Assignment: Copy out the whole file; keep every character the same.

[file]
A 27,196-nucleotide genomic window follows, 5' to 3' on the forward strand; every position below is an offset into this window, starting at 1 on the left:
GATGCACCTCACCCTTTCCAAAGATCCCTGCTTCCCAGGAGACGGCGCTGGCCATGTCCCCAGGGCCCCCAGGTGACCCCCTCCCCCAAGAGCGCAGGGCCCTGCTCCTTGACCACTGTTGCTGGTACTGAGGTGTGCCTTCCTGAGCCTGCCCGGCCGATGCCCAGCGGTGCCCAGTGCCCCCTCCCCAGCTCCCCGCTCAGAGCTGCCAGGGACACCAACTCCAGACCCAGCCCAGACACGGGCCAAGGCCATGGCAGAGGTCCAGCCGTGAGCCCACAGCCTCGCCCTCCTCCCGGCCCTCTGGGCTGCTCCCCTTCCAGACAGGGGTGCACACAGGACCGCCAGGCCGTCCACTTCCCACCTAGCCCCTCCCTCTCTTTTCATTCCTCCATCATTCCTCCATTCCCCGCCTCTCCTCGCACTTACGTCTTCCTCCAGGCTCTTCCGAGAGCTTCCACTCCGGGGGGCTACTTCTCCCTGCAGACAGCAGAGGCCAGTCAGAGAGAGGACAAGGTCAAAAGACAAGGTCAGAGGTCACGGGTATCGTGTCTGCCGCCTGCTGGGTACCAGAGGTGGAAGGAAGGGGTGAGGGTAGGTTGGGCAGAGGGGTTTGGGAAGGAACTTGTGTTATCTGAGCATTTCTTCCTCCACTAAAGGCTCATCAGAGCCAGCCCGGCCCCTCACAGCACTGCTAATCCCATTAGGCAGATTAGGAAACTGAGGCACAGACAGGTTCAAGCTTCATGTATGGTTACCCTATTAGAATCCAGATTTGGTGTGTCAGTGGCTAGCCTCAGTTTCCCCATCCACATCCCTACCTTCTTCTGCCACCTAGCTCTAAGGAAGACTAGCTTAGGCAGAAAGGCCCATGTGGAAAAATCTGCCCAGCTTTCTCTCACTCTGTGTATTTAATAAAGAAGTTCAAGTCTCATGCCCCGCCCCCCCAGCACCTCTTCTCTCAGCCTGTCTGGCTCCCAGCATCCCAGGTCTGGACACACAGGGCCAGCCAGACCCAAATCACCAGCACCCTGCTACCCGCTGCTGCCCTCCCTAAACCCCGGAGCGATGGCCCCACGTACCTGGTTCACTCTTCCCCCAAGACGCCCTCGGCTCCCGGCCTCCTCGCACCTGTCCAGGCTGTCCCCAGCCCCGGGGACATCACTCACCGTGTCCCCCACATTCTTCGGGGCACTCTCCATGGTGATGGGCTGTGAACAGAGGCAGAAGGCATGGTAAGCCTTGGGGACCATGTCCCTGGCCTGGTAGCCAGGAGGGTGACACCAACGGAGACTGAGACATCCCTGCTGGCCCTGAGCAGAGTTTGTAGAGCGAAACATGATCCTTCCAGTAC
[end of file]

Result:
A 27,196-nucleotide genomic window follows, 5' to 3' on the forward strand; every position below is an offset into this window, starting at 1 on the left:
GATGCACCTCACCCTTTCCAAAGATCCCTGCTTCCCAGGAGACGGCGCTGGCCATGTCCCCAGGGCCCCCAGGTGACCCCCTCCCCCAAGAGCGCAGGGCCCTGCTCCTTGACCACTGTTGCTGGTACTGAGGTGTGCCTTCCTGAGCCTGCCCGGCCGATGCCCAGCGGTGCCCAGTGCCCCCTCCCCAGCTCCCCGCTCAGAGCTGCCAGGGACACCAACTCCAGACCCAGCCCAGACACGGGCCAAGGCCATGGCAGAGGTCCAGCCGTGAGCCCACAGCCTCGCCCTCCTCCCGGCCCTCTGGGCTGCTCCCCTTCCAGACAGGGGTGCACACAGGACCGCCAGGCCGTCCACTTCCCACCTAGCCCCTCCCTCTCTTTTCATTCCTCCATCATTCCTCCATTCCCCGCCTCTCCTCGCACTTACGTCTTCCTCCAGGCTCTTCCGAGAGCTTCCACTCCGGGGGGCTACTTCTCCCTGCAGACAGCAGAGGCCAGTCAGAGAGAGGACAAGGTCAAAAGACAAGGTCAGAGGTCACGGGTATCGTGTCTGCCGCCTGCTGGGTACCAGAGGTGGAAGGAAGGGGTGAGGGTAGGTTGGGCAGAGGGGTTTGGGAAGGAACTTGTGTTATCTGAGCATTTCTTCCTCCACTAAAGGCTCATCAGAGCCAGCCCGGCCCCTCACAGCACTGCTAATCCCATTAGGCAGATTAGGAAACTGAGGCACAGACAGGTTCAAGCTTCATGTATGGTTACCCTATTAGAATCCAGATTTGGTGTGTCAGTGGCTAGCCTCAGTTTCCCCATCCACATCCCTACCTTCTTCTGCCACCTAGCTCTAAGGAAGACTAGCTTAGGCAGAAAGGCCCATGTGGAAAAATCTGCCCAGCTTTCTCTCACTCTGTGTATTTAATAAAGAAGTTCAAGTCTCATGCCCCGCCCCCCCAGCACCTCTTCTCTCAGCCTGTCTGGCTCCCAGCATCCCAGGTCTGGACACACAGGGCCAGCCAGACCCAAATCACCAGCACCCTGCTACCCGCTGCTGCCCTCCCTAAACCCCGGAGCGATGGCCCCACGTACCTGGTTCACTCTTCCCCCAAGACGCCCTCGGCTCCCGGCCTCCTCGCACCTGTCCAGGCTGTCCCCAGCCCCGGGGACATCACTCACCGTGTCCCCCACATTCTTCGGGGCACTCTCCATGGTGATGGGCTGTGAACAGAGGCAGAAGGCATGGTAAGCCTTGGGGACCATGTCCCTGGCCTGGTAGCCAGGAGGGTGACACCAACGGAGACTGAGACATCCCTGCTGGCCCTGAGCAGAGTTTGTAGAGCGAAACATGATCCTTCCAGTAC